Saddle up there, pardner; Easy steps for buying a horse

Buying a horse should be well planned and carefully thought out. Don't settle for less than you expect or more than you can handle. There are always other horses and other days.

The safest way to buy a horse is to locate an honest seller and take along an experienced person to help you. Take the horse on a week's trial basis if possible, and buy subject to its passing a veterinarian's examination.

There are many happy horse owners. Satisfaction comes from knowing what you want and searching until you find it. Insist on quality, even at a higher price. Remember that a horse is not essential; therefore, the market favors the buyer. Reject a horse if it isn't what you want or doesn't meet your needs.

Don't let a fancy pedigree hide poor quality. A poor horse usually means extra expense and dissatisfaction.

General considerations
Horses are expensive, to buy or to keep. Also, a lot of time is required for daily care. Unless you are willing to devote time on a regular, daily basis and to pass up other activities, you probably should not become a horse owner. Horses can become a life-long hobby, and owning a horse may also encourage development of responsibility in young people.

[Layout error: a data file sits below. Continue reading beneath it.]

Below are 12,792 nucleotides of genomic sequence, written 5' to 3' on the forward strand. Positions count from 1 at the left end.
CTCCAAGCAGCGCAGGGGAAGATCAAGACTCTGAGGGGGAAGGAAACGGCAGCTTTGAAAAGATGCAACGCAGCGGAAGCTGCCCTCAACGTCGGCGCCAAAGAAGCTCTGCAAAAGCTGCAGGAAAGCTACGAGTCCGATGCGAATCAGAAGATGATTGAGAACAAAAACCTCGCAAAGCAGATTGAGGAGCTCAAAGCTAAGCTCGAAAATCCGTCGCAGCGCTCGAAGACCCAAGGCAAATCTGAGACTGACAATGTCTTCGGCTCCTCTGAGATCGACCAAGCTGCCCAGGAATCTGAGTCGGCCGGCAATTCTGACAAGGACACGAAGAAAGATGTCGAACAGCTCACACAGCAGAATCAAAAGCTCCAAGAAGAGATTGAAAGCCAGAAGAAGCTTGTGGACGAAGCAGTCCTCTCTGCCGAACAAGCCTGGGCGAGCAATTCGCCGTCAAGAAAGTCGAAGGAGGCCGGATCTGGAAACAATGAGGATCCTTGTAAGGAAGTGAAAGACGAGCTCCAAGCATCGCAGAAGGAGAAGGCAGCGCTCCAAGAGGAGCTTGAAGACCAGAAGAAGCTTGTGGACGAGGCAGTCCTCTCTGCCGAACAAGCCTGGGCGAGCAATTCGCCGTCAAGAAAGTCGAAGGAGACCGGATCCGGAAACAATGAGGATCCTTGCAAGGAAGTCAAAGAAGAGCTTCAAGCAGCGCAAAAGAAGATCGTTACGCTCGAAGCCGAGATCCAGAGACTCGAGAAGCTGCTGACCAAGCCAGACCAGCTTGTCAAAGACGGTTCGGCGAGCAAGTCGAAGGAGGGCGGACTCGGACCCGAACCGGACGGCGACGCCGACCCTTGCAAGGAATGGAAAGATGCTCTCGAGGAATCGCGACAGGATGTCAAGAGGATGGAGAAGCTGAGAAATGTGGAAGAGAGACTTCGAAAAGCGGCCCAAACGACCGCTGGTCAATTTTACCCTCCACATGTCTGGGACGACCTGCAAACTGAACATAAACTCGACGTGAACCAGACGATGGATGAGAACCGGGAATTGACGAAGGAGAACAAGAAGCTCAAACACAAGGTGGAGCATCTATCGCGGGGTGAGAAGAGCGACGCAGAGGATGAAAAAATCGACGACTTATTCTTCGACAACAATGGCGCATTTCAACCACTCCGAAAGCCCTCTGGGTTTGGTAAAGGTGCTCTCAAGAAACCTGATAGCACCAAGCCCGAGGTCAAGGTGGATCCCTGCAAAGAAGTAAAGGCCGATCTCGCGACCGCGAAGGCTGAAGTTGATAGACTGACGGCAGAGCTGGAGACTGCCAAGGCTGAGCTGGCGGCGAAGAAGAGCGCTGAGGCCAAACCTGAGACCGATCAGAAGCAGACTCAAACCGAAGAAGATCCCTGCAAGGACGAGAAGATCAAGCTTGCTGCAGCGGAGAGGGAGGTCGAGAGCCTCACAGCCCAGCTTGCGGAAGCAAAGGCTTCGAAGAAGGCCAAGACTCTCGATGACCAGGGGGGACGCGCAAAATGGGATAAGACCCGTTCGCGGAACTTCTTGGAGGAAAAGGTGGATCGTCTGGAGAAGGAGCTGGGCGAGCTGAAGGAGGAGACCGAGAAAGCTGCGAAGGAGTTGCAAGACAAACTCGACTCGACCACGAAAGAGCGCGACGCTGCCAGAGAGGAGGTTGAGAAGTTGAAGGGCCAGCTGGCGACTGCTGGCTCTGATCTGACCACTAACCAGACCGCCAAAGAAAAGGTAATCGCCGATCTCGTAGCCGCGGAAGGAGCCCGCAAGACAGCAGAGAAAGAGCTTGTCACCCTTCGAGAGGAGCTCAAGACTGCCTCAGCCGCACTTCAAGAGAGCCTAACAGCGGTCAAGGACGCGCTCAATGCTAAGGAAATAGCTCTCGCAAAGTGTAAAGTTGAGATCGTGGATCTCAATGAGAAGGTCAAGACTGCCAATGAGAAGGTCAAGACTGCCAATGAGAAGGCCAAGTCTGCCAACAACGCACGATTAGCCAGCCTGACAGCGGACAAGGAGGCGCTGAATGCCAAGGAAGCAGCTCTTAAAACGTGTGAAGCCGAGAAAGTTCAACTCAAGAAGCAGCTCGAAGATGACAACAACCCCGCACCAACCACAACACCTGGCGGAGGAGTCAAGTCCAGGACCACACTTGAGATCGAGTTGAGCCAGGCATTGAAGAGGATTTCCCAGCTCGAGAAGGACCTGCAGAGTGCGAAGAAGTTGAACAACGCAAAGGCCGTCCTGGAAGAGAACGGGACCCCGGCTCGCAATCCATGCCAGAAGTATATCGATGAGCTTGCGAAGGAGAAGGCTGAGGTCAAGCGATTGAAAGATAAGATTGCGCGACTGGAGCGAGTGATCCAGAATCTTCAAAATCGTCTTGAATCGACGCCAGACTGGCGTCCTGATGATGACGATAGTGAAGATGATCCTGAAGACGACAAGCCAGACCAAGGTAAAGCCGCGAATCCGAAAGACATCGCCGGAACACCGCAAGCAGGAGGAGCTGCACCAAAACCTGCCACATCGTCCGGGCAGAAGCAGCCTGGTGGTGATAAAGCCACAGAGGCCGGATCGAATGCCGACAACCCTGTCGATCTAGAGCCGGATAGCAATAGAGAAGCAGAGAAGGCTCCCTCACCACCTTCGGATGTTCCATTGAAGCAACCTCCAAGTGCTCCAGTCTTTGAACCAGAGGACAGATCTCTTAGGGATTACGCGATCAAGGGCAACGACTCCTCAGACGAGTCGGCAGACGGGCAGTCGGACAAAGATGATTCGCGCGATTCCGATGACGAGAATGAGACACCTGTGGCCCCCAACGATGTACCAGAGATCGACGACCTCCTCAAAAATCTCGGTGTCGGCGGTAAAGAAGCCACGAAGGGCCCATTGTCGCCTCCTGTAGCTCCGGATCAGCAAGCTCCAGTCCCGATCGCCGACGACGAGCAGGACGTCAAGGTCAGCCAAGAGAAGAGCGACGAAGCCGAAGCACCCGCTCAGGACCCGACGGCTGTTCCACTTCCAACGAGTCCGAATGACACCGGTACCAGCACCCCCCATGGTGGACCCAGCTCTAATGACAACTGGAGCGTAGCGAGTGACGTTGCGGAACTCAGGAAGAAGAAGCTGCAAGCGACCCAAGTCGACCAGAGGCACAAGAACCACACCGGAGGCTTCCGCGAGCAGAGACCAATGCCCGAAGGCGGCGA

Prices may vary from nothing to many thousands of dollars. The cost of a mature, non-registered horse with some training and reasonable conformation ranges from about $1,000 to $2,000. Registered horses with show potential and some additional training often sell for many times this amount.

A horse is a long-term investment. Buy the best horse possible -- a good one eats no more than a poor one.

Feed and bedding (together called board), shoeing and veterinary expenses range of $5 to $12 per day. The cost of tack and equipment normally ranges from $500 to $3,000, depending largely on the type of saddle.

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